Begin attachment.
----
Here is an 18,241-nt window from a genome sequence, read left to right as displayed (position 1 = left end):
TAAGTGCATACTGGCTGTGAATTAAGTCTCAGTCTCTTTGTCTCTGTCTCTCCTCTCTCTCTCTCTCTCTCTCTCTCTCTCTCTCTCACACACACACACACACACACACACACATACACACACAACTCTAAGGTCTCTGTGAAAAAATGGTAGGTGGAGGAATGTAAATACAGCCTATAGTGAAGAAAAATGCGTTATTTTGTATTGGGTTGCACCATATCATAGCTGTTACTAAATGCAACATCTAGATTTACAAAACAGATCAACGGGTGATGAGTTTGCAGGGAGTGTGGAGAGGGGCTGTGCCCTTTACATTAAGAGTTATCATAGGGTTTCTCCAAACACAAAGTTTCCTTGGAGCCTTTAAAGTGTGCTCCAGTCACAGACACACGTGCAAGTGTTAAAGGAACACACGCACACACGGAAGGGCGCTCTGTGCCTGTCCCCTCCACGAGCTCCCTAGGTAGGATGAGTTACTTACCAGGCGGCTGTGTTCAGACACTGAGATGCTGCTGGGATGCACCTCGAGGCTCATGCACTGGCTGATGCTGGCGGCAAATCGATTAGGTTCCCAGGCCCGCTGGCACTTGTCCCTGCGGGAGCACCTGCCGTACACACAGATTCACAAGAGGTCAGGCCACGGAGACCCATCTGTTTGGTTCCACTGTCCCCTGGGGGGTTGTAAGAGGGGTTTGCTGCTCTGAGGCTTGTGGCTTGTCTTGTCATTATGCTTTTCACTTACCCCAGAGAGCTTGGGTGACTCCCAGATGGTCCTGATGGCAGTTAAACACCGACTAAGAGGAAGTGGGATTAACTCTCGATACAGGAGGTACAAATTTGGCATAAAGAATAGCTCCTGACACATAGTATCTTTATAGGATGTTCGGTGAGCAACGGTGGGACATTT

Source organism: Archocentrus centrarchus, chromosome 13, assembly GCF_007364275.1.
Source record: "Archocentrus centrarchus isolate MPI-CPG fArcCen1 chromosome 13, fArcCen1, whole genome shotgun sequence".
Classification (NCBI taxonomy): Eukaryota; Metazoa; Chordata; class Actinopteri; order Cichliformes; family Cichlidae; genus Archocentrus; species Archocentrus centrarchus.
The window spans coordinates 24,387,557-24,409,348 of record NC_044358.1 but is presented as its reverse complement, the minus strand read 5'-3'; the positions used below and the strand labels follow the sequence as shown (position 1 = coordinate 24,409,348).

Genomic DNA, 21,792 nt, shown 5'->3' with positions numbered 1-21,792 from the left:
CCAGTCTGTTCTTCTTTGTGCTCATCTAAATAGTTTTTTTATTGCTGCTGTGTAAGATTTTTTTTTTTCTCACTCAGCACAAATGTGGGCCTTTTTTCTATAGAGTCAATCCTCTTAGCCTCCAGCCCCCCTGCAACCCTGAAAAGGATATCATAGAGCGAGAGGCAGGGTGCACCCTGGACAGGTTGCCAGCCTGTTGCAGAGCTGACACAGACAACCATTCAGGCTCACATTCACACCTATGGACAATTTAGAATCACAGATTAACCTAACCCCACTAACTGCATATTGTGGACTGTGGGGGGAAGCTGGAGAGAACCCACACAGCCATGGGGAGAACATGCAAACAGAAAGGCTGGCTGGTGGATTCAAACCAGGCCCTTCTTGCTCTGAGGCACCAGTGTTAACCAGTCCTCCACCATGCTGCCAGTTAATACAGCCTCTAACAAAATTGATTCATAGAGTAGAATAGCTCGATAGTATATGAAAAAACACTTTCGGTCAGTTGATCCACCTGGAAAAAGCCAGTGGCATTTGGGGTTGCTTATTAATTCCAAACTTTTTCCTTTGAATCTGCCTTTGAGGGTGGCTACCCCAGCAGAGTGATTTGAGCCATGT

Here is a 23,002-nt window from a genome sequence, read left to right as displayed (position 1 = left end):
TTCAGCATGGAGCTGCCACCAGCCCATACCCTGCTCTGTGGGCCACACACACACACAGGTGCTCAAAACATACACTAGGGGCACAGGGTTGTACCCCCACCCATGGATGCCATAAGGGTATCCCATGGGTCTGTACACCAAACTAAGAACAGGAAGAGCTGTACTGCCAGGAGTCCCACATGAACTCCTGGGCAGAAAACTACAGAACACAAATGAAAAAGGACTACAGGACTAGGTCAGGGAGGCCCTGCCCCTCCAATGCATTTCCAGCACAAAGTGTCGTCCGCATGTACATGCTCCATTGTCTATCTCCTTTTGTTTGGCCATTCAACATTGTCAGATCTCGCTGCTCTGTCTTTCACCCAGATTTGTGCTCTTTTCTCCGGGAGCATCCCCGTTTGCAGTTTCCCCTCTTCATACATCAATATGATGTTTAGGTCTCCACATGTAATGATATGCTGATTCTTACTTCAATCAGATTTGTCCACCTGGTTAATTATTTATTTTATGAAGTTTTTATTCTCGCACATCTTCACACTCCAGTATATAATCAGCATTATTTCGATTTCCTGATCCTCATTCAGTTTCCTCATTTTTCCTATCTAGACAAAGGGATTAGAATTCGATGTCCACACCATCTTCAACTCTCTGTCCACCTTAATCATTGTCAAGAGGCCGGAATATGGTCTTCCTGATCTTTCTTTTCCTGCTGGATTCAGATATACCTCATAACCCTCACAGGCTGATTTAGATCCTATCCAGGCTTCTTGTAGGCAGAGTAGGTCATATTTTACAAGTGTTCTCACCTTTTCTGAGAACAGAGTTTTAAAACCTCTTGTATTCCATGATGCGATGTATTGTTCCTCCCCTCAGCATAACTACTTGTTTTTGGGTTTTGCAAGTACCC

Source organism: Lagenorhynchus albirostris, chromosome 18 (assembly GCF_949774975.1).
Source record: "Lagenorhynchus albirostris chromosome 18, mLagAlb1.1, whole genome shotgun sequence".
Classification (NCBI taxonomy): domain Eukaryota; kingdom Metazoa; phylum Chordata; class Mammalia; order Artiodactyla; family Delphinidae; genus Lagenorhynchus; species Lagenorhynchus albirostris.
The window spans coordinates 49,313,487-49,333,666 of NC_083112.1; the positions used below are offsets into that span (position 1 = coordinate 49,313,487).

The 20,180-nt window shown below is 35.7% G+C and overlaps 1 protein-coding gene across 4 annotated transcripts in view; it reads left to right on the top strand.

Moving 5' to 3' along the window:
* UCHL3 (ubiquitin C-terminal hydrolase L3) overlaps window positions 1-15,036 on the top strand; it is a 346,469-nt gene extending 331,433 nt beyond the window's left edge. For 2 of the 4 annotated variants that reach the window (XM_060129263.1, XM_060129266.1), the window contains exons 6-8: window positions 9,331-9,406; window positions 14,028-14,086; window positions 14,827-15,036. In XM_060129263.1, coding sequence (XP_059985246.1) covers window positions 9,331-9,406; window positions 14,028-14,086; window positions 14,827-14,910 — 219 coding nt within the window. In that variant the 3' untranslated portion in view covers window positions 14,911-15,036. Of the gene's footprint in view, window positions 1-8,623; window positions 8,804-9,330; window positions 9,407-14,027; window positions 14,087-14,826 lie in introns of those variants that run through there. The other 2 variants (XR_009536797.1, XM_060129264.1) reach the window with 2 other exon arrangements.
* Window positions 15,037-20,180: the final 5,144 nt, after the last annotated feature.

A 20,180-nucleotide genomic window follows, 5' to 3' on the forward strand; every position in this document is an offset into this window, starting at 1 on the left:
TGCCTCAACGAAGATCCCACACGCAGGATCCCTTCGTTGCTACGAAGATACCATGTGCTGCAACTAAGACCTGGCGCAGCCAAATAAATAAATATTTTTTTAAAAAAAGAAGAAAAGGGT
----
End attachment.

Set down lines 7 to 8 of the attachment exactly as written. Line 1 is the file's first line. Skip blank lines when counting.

Genomic DNA, 21,792 nt, shown 5'->3' with positions numbered 1-21,792 from the left:
CCAGTCTGTTCTTCTTTGTGCTCATCTAAATAGTTTTTTTATTGCTGCTGTGTAAGATTTTTTTTTTTCTCACTCAGCACAAATGTGGGCCTTTTTTCTATAGAGTCAATCCTCTTAGCCTCCAGCCCCCCTGCAACCCTGAAAAGGATATCATAGAGCGAGAGGCAGGGTGCACCCTGGACAGGTTGCCAGCCTGTTGCAGAGCTGACACAGACAACCATTCAGGCTCACATTCACACCTATGGACAATTTAGAATCACAGATTAACCTAACCCCACTAACTGCATATTGTGGACTGTGGGGGGAAGCTGGAGAGAACCCACACAGCCATGGGGAGAACATGCAAACAGAAAGGCTGGCTGGTGGATTCAAACCAGGCCCTTCTTGCTCTGAGGCACCAGTGTTAACCAGTCCTCCACCATGCTGCCAGTTAATACAGCCTCTAACAAAATTGATTCATAGAGTAGAATAGCTCGATAGTATATGAAAAAACACTTTCGGTCAGTTGATCCACCTGGAAAAAGCCAGTGGCATTTGGGGTTGCTTATTAATTCCAAACTTTTTCCTTTGAATCTGCCTTTGAGGGTGGCTACCCCAGCAGAGTGATTTGAGCCATGT